Joliet man accused of killing mom, bail set at $5M
By Brian Stanley firstname.lastname@example.org March 21, 2013 1:12PM
Updated: April 23, 2013 2:05PM
JOLIET — Bail was set Friday at $5 million for a Joliet man accused of killing his mother and disposing of her body in the Des Plaines River.
Relatives of Jeanie Parker — whose body had not been found as of Friday — and her accused son, Charles “C.J.” McCullum Jr., were among those at the bond hearing. But Peggy Jeffries, a longtime friend of Parker, said she didn’t recognize the McCullum she knew.
“But I didn’t see C.J. in there. That wasn’t him,” she said. “It was a demonic spirit.”
Prosecutors say McCullum, 21, became angry with his 54-year-old mother late Wednesday night after an argument in the home at 118 Fifth Ave. Early Thursday morning, McCullum became so upset he choked her unconscious, prosecutor Peter Wilkes told Will County Judge Roger Rickmon.
“He then left the house, got a knife and stabbed her, causing the knife to bend in the body,” Wilkes said. “McCullum got a second knife and left again. He (believed) she was still alive and retrieved a baseball bat to hammer the handle of the knife, which broke off in the body.”
Cynthia Parker-Mackins, the victim’s sister, shrieked and fled to the hallway as Wilkes described her nephew’s alleged actions.
McCullum told police he drove to Bluff Park and threw his mother’s body in the river, police said.
When Parker didn’t keep a daily meeting she had about 7 a.m. with a neighbor who had seen McCullum acting erratically outside, police were called for a well-being check.
Officers found pools of blood and trails indicating the body had been dragged across the garage, doorway and stairs, police said. Cmdr. Brian Benton said Thursday that officers’ concern for Parker’s safety allowed them to enter the home without a search warrant, which was obtained later.
An upstairs bedroom had blood “splattered on the wall and television screen,” Wilkes said.
Police stopped McCullum driving his mother’s blue Dodge Intrepid about 10 a.m. on Houbolt Road and saw another pool of blood in the back seat and blood on McCullum’s pants and shoes, police said.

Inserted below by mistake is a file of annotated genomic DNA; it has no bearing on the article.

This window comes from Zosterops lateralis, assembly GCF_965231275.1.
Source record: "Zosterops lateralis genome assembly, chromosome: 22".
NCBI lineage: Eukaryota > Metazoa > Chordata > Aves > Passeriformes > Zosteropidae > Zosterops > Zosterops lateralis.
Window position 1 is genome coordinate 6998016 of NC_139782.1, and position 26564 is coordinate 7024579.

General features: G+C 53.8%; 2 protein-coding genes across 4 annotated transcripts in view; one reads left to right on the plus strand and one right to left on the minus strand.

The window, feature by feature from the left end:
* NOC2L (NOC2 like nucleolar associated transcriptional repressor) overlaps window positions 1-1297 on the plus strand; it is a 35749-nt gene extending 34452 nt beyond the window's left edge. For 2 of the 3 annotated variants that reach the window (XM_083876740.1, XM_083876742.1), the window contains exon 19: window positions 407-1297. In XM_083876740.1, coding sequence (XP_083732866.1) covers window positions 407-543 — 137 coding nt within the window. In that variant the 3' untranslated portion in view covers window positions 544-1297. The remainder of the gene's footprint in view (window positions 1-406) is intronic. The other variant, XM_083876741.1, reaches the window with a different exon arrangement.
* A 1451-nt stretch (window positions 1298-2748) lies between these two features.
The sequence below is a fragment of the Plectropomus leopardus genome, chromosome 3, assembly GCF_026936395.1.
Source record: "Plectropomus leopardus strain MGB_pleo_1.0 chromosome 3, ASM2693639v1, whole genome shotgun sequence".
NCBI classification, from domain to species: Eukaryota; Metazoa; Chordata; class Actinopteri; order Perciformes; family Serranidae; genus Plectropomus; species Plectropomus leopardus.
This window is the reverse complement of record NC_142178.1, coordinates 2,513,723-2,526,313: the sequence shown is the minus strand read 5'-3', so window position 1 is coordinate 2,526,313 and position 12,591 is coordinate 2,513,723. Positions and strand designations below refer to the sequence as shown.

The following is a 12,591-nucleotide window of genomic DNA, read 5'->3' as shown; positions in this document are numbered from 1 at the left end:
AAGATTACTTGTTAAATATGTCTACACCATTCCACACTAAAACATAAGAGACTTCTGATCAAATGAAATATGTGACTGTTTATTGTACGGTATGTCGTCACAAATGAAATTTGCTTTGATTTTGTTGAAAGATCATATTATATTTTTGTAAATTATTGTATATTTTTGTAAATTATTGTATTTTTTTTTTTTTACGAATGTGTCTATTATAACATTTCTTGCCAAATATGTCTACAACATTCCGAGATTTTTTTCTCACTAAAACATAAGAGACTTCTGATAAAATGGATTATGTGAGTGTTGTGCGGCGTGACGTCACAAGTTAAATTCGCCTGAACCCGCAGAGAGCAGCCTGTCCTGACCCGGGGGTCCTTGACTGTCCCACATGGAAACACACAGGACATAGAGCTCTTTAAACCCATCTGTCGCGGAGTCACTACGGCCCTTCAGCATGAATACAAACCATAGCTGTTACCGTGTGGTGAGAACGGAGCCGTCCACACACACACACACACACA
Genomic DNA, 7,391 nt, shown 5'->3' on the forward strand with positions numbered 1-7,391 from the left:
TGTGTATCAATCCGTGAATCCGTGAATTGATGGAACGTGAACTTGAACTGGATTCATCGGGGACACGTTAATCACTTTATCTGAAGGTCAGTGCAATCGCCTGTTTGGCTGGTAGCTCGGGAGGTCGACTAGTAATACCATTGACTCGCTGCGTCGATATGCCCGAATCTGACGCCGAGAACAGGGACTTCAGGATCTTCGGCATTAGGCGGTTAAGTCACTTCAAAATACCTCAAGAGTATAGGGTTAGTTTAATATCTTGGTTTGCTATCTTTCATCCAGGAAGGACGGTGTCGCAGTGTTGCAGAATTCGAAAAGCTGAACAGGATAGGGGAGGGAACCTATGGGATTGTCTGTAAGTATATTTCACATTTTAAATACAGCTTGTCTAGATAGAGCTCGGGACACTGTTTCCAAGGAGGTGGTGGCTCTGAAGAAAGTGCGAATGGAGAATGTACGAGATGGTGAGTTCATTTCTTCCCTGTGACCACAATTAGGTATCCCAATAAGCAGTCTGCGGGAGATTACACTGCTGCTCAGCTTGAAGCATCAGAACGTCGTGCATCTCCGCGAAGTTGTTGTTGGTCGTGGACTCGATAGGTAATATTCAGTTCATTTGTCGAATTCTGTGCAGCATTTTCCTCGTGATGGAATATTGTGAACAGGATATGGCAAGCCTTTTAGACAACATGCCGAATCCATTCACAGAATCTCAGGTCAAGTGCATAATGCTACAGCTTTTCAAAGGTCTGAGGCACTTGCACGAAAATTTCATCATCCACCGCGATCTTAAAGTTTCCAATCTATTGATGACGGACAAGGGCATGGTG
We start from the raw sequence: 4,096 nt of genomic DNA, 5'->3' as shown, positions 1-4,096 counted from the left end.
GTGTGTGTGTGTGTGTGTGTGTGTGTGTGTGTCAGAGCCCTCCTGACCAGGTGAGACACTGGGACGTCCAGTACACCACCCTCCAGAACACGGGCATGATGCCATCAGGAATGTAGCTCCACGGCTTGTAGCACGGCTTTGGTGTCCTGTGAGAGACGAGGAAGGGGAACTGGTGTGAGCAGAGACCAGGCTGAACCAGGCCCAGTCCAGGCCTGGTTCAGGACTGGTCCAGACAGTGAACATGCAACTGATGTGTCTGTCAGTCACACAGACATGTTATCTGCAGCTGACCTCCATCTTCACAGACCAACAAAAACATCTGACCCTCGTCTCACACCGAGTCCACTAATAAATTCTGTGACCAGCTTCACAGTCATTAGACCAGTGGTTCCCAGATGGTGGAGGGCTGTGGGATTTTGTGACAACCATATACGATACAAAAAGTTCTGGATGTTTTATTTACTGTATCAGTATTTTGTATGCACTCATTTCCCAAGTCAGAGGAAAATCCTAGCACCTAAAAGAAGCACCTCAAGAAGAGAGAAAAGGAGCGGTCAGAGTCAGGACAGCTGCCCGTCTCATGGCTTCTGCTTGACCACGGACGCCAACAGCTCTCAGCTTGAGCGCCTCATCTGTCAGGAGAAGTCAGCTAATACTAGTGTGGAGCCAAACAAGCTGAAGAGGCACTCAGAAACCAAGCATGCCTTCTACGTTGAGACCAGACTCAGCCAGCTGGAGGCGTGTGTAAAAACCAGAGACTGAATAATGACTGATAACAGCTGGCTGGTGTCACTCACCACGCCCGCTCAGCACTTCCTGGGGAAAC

McCullum allegedly waived his Miranda rights and told detectives he’d killed his mother, later pointing out where he had put her body in the river.
The fire department used divers, sonar and submersible cameras Thursday in an attempt to find Parker’s body near the Jefferson Street Bridge, where the water is about 25 feet deep. A boat was used for two surface searches Friday, but no more dives were planned.
State law allows murder charges even when no body is found. McCullum is facing three counts of murder.
If convicted, McCullum faces 20 to 60 years in prison. But Wilkes said 60 years becomes the minimum if the brutal nature of the slaying warrants additional penalty after a trial.
While Parker’s body had not been located as of Friday afternoon, Wilkes said evidence technicians found two “blood-covered” knives and a baseball bat in her house.
“This is a sad day for everybody, including him,” Parker-Mackins said outside the courthouse.
During the hearing, Parker’s brother, Terrance Robinson, stood in the courtroom where McCullum could see him on the video monitors, but was not allowed to speak with him.
“I had 1 percent of sympathy left, but I didn’t see any remorse from C.J.,” Robinson said. “That’s your mother you just killed. His mom’s still in the river. Maybe he’s trying to be hard, but if he’d cried or something everybody (might) not hate him.”
Family and friends said mother and son argued frequently but had never before had a violent confrontation.
“She would bend over backwards for her sons,” Jeffries said. “She had a very loving family.”